It happens almost every January, without fail — the hyper focus on losing weight and getting in shape that can make the early months of the year difficult for anyone to navigate. Whether personally engaging in weight-related New Year’s resolutions or not, this can be a complex time for those in eating disorder recovery, along with their loved ones.Taylor Rae Homesley, LPC, CPCS,CEDS-S, clinical director, and Holly Pudwill, MS, RD, LD/N, CEDRD-S, manager of nutrition services at Veritas Collaborative are proactively rethinking the way we approach long-term goal-setting, reject diet culture, and reclaim the start of the year as a time for renewal and recovery.
Navigating the New Year and the Same Diet Culture
The start of a new year can seem like a good time to set a few long-term goals. After all, what could be problematic about resolving to make self-improvements? According to Taylor Rae and Holly, these types of goals are often steeped in diet culture, which can negatively impact a broad range of individuals, even those not engaging in making New Year’s resolutions.
“We’re already drowning in diet culture throughout the year,” said Holly. “Then January comes, and we face an onslaught of messages aimed at getting us to buy into the myth that we should be constantly dieting or fixing our bodies.”
“And those messages go beyond the inevitable advertisements and sponsored posts for weight loss products,” added Taylor Rae. “Sometimes, the most impactful triggers of the season can arrive in the form of conversations with people we know.”
Feeling pressure to engage in weight-related goal setting or even just hearing about others’ efforts to lose weight on social media or in group chats with family and friends can make it hard to maintain recovery—but navigating the new year doesn’t have to feel like walking through a minefield. Taylor Rae and Holly offer the following advice for individuals in recovery:
- Plan ahead: We can’t predict every diet culture trigger we’re going to encounter during the new year, but we can plan ahead for the ones we do expect. Understand that you’re probably going to come across images and conversations that may trigger unhealthy thoughts and make you want to lean into unhealthy behaviors. These negative experiences are going to happen—but knowing it ahead of time can give you enough mental space to access healthier thoughts, behaviors, and coping skills.
- Stay off social media: It’s no secret that social media can be a major trigger for disordered thoughts and behaviors. However, many in recovery for eating disorders fail to recognize that diet culture triggers can slip through even the most thoughtfully curated social media feeds. Consider giving Facebook, Instagram, Twitter and Pinterest a rest for a few months, or at least until the New Year fervor wears down.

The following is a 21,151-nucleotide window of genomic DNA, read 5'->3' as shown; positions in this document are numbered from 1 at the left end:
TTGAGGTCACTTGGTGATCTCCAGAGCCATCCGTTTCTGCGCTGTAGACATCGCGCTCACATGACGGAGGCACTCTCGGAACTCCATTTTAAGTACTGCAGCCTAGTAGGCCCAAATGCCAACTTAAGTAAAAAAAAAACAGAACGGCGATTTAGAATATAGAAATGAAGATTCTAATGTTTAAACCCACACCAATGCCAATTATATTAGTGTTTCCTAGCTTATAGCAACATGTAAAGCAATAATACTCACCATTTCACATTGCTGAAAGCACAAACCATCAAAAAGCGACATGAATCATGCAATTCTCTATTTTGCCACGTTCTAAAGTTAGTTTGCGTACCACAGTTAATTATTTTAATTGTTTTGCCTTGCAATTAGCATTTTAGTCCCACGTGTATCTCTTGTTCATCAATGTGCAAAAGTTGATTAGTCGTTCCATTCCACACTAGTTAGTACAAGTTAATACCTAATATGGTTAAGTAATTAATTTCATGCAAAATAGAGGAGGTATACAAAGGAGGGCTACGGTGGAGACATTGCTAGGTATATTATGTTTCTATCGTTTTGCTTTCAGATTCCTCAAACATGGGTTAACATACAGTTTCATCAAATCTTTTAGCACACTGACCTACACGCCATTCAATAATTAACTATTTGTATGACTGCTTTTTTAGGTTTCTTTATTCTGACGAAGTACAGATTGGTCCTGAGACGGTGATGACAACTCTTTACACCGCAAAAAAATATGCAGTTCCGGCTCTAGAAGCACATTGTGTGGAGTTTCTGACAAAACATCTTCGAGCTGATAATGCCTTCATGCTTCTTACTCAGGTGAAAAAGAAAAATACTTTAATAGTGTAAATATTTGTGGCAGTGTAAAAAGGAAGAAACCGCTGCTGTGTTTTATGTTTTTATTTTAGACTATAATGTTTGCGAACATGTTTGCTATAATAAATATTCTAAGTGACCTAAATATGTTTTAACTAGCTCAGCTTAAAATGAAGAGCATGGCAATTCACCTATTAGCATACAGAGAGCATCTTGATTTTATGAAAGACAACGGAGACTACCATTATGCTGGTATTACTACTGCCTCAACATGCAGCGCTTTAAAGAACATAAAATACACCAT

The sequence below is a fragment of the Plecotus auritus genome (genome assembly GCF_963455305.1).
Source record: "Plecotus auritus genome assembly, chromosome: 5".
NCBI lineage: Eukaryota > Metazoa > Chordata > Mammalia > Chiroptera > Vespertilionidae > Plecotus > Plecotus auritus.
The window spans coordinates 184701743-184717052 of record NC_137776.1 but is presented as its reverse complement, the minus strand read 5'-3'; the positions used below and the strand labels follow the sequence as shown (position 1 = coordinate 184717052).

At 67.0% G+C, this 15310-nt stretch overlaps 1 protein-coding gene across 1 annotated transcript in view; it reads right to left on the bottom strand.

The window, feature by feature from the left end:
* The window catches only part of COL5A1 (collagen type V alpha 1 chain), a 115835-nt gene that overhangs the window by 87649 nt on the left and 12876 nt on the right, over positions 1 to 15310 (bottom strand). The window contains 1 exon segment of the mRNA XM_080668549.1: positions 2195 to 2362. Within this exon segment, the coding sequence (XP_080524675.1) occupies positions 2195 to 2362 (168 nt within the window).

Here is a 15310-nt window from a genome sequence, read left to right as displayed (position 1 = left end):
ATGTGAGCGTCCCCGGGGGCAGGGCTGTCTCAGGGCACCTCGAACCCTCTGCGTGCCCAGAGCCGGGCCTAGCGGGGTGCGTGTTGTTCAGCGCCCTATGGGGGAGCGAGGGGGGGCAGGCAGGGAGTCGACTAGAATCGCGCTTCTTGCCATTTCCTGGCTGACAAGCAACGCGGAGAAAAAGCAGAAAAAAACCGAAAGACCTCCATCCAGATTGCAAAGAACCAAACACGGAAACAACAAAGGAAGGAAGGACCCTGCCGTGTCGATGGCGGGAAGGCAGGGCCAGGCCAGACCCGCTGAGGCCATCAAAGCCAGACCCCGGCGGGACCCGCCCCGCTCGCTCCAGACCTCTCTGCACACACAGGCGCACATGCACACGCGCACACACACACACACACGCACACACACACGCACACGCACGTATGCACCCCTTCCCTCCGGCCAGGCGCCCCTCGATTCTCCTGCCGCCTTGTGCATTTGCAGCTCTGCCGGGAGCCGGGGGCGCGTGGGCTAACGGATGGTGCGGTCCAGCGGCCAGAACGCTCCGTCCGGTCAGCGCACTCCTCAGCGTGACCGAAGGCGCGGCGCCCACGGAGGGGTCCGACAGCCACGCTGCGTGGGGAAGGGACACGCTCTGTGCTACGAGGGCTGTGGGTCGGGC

- Stick with self-care: Prioritizing your health and well-being is always in season—and that’s particularly true at this time of year. Continue to do the things that make you feel good about your recovery journey. Follow your care plan. Connect with the people you love. Engage in art therapy. Take care of you.
Making it a Goal to Not Restrict
Setting positive intentions for the new year aren’t inherently harmful, however, focusing on goals that are driven by diet culture can be. If you’re planning to set a New Year’s resolution or two this year, Taylor Rae and Holly recommend asking yourself whether sticking to it will add to your life—or take away from it.
“Many new goals set in a new year can be restrictive,” Taylor Rae. “Goals that enrich your life are usually healthier than ones that do not.”
“There’s a big difference between setting a long-term goal to engage in more healthy exercise to feel good in your body and setting a short-term goal to restrict food groups to achieve a particular look,” added Holly.
When it comes to healthy goal-setting, Taylor Rae and Holly suggest using the SMART goal-setting framework. That means choosing goals that are specific, measurable, achievable, and realistic.
Supporting Your Loved One’s Goal-Setting—and Recovery
Taylor Rae and Holly have good advice for those looking to support loved ones with eating disorders during New Year’s goal-setting season: set a good example. This is particularly true for parents of children in recovery for eating disorders. Children watch—and internalize—your behaviors and ways of thinking. Staying mindful of how you are engaging in unhealthy, diet culture driven behaviors and how these behaviors may impact others is important.
“It seems like common sense, but it’s worth pointing out—kids see and hear everything,” said Taylor Rae. “Setting a positive example around healthy goal setting is an easy way for parents to combat diet culture during New Year’s.”
“Now is a great time to completely reframe how you and your family approach making goals,” added Holly. “Think in terms of what you can do together as a family and how you can support each other—and banish diets from the discussion.”
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